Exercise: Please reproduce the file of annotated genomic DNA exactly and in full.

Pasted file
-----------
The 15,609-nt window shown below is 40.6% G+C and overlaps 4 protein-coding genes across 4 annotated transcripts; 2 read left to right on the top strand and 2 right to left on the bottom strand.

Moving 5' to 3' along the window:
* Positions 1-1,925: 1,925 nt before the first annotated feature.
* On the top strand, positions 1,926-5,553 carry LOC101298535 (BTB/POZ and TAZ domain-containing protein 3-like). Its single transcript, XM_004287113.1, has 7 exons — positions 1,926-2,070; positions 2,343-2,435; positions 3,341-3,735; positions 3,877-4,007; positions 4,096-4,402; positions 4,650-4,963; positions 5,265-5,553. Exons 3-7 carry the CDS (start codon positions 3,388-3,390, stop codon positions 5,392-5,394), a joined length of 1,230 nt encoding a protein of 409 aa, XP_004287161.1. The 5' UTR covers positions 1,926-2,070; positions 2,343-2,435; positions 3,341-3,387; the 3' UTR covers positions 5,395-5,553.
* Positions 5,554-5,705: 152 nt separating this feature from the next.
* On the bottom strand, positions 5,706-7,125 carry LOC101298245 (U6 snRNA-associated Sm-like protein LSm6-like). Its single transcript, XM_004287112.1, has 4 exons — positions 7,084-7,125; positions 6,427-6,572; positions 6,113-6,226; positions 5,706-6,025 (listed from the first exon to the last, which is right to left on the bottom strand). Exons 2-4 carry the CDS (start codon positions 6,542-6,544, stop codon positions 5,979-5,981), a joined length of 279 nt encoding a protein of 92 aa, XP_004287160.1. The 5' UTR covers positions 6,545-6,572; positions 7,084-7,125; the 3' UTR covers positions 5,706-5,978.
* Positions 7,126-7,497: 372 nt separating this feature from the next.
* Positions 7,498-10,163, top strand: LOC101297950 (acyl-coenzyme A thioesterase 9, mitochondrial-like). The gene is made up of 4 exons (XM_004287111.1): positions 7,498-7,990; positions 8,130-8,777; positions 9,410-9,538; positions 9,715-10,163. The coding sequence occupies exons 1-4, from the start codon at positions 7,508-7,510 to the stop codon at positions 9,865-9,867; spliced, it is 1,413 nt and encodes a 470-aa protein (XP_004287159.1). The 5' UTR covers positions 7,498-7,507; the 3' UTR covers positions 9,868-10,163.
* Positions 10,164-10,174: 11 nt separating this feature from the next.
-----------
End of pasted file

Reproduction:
The 15,609-nt window shown below is 40.6% G+C and overlaps 4 protein-coding genes across 4 annotated transcripts; 2 read left to right on the top strand and 2 right to left on the bottom strand.

Moving 5' to 3' along the window:
* Positions 1-1,925: 1,925 nt before the first annotated feature.
* On the top strand, positions 1,926-5,553 carry LOC101298535 (BTB/POZ and TAZ domain-containing protein 3-like). Its single transcript, XM_004287113.1, has 7 exons — positions 1,926-2,070; positions 2,343-2,435; positions 3,341-3,735; positions 3,877-4,007; positions 4,096-4,402; positions 4,650-4,963; positions 5,265-5,553. Exons 3-7 carry the CDS (start codon positions 3,388-3,390, stop codon positions 5,392-5,394), a joined length of 1,230 nt encoding a protein of 409 aa, XP_004287161.1. The 5' UTR covers positions 1,926-2,070; positions 2,343-2,435; positions 3,341-3,387; the 3' UTR covers positions 5,395-5,553.
* Positions 5,554-5,705: 152 nt separating this feature from the next.
* On the bottom strand, positions 5,706-7,125 carry LOC101298245 (U6 snRNA-associated Sm-like protein LSm6-like). Its single transcript, XM_004287112.1, has 4 exons — positions 7,084-7,125; positions 6,427-6,572; positions 6,113-6,226; positions 5,706-6,025 (listed from the first exon to the last, which is right to left on the bottom strand). Exons 2-4 carry the CDS (start codon positions 6,542-6,544, stop codon positions 5,979-5,981), a joined length of 279 nt encoding a protein of 92 aa, XP_004287160.1. The 5' UTR covers positions 6,545-6,572; positions 7,084-7,125; the 3' UTR covers positions 5,706-5,978.
* Positions 7,126-7,497: 372 nt separating this feature from the next.
* Positions 7,498-10,163, top strand: LOC101297950 (acyl-coenzyme A thioesterase 9, mitochondrial-like). The gene is made up of 4 exons (XM_004287111.1): positions 7,498-7,990; positions 8,130-8,777; positions 9,410-9,538; positions 9,715-10,163. The coding sequence occupies exons 1-4, from the start codon at positions 7,508-7,510 to the stop codon at positions 9,865-9,867; spliced, it is 1,413 nt and encodes a 470-aa protein (XP_004287159.1). The 5' UTR covers positions 7,498-7,507; the 3' UTR covers positions 9,868-10,163.
* Positions 10,164-10,174: 11 nt separating this feature from the next.